Photo credit: Henri Bergius
The Fentori ship waits in the bay for days. I marvel that they got this far south, wonder how many refugees flood the ports in-between.
Our council won’t let them dock, won’t let them leave, won’t let anyone row out to them. But these are my waters. Nobody keeps me aground.
Praying, I slip under the surface, quiet as a fish. Closer, I peek at my supposed enemies. Grandmothers holding babies. Men holding wives. An emaciated child leaning over the edge to vomit.
No time to wait. I slide onto the deck like a wave. They recoil from this strange-looking woman. I make gestures of peace, bow, hope.
Eventually they let me touch the sick child. He shivers as I cast the healing and tension ripples through the crowd. Then he smiles, color returning to his cheeks.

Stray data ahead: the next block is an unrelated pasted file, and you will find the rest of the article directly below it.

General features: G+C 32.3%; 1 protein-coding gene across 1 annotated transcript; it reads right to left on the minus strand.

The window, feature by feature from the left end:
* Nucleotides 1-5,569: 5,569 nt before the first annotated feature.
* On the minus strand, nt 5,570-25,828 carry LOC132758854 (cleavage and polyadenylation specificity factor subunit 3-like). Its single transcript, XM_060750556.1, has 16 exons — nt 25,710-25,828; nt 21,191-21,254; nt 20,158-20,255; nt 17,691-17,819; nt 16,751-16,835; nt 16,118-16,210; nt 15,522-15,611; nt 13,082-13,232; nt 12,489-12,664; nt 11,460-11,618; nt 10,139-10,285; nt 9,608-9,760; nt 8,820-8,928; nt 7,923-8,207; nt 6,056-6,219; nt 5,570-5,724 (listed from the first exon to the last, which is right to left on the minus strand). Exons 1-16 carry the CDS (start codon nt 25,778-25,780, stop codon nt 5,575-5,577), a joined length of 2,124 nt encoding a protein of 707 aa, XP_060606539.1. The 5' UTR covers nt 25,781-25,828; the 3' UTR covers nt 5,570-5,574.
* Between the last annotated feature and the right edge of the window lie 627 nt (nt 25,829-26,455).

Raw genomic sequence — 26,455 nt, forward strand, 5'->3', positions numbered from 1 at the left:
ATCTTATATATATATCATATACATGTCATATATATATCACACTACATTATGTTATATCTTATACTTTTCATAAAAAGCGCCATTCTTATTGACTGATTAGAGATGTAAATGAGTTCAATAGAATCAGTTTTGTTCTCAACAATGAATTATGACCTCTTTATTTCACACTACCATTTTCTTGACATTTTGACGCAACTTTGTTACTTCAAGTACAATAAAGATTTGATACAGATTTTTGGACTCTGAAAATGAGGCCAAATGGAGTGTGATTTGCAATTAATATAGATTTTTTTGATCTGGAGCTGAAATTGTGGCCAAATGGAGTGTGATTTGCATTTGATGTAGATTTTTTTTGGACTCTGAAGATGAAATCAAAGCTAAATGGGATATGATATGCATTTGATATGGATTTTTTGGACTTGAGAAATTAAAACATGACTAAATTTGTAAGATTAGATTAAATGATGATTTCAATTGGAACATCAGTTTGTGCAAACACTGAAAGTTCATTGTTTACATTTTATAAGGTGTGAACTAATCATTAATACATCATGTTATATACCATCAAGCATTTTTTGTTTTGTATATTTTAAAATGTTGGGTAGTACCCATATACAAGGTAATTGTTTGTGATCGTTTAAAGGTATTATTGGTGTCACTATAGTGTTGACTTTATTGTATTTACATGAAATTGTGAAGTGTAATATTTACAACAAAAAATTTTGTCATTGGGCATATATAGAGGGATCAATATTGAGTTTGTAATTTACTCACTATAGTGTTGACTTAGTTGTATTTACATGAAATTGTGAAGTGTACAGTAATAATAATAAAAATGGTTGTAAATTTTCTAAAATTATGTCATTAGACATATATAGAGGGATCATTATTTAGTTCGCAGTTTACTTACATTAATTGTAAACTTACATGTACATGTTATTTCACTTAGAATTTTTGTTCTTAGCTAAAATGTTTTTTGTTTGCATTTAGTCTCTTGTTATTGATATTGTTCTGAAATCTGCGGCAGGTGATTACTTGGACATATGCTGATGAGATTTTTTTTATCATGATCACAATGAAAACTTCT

I heal others, injured and infected and sick, until my power is spent. An old woman kisses my fingers, will not release me. I signal for going and coming back.
My acolytes return with me, swimming silently, pulling oiled bags filled with food and blankets.
Tomorrow I confront the council. This must end.
For these are our waters. And our way is kindness.
Word count: 200. Written for this week’s Sunday Photo Fiction challenge. Thanks as always to our stalwart host Alistair Forbes, for his continual inspiration, and to C.E. Ayr for providing the original prompt photo, below. Click here to read the other stories written about this photo.
And please, be kind out there.
To clarify: the narrator is a human, albeit a different race and culture than the refugees (which is why she looks strange to them). She is a “true cleric” of a water deity – which religion, I haven’t decided — and that’s where she gets her powers to swim like a fish and to heal. Here are two other stories of water clerics from other cultures, if you’re interested: Sea Eye and Demanding Dive
Photo ©: C. E. Ayr